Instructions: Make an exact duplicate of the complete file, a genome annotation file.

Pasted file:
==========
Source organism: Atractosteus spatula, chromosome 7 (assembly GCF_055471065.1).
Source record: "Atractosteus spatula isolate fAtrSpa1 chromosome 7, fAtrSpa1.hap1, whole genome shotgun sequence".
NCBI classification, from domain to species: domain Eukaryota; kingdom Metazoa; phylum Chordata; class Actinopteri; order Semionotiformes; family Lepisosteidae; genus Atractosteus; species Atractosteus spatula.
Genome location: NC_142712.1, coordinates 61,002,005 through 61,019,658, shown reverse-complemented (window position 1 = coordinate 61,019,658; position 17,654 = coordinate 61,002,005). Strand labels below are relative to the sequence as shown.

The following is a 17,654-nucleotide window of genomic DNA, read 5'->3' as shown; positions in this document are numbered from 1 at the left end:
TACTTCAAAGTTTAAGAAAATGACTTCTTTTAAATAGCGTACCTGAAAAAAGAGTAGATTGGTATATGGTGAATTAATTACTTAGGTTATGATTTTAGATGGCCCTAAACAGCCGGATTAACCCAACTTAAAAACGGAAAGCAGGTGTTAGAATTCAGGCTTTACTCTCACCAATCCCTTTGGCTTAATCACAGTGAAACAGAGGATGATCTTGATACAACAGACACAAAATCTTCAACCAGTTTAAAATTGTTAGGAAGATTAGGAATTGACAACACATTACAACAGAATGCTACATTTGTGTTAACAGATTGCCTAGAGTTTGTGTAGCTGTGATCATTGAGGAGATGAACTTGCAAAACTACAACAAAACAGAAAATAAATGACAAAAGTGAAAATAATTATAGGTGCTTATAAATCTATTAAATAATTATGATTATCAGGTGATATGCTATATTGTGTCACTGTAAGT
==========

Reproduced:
Source organism: Atractosteus spatula, chromosome 7 (assembly GCF_055471065.1).
Source record: "Atractosteus spatula isolate fAtrSpa1 chromosome 7, fAtrSpa1.hap1, whole genome shotgun sequence".
NCBI classification, from domain to species: domain Eukaryota; kingdom Metazoa; phylum Chordata; class Actinopteri; order Semionotiformes; family Lepisosteidae; genus Atractosteus; species Atractosteus spatula.
Genome location: NC_142712.1, coordinates 61,002,005 through 61,019,658, shown reverse-complemented (window position 1 = coordinate 61,019,658; position 17,654 = coordinate 61,002,005). Strand labels below are relative to the sequence as shown.

The following is a 17,654-nucleotide window of genomic DNA, read 5'->3' as shown; positions in this document are numbered from 1 at the left end:
TACTTCAAAGTTTAAGAAAATGACTTCTTTTAAATAGCGTACCTGAAAAAAGAGTAGATTGGTATATGGTGAATTAATTACTTAGGTTATGATTTTAGATGGCCCTAAACAGCCGGATTAACCCAACTTAAAAACGGAAAGCAGGTGTTAGAATTCAGGCTTTACTCTCACCAATCCCTTTGGCTTAATCACAGTGAAACAGAGGATGATCTTGATACAACAGACACAAAATCTTCAACCAGTTTAAAATTGTTAGGAAGATTAGGAATTGACAACACATTACAACAGAATGCTACATTTGTGTTAACAGATTGCCTAGAGTTTGTGTAGCTGTGATCATTGAGGAGATGAACTTGCAAAACTACAACAAAACAGAAAATAAATGACAAAAGTGAAAATAATTATAGGTGCTTATAAATCTATTAAATAATTATGATTATCAGGTGATATGCTATATTGTGTCACTGTAAGT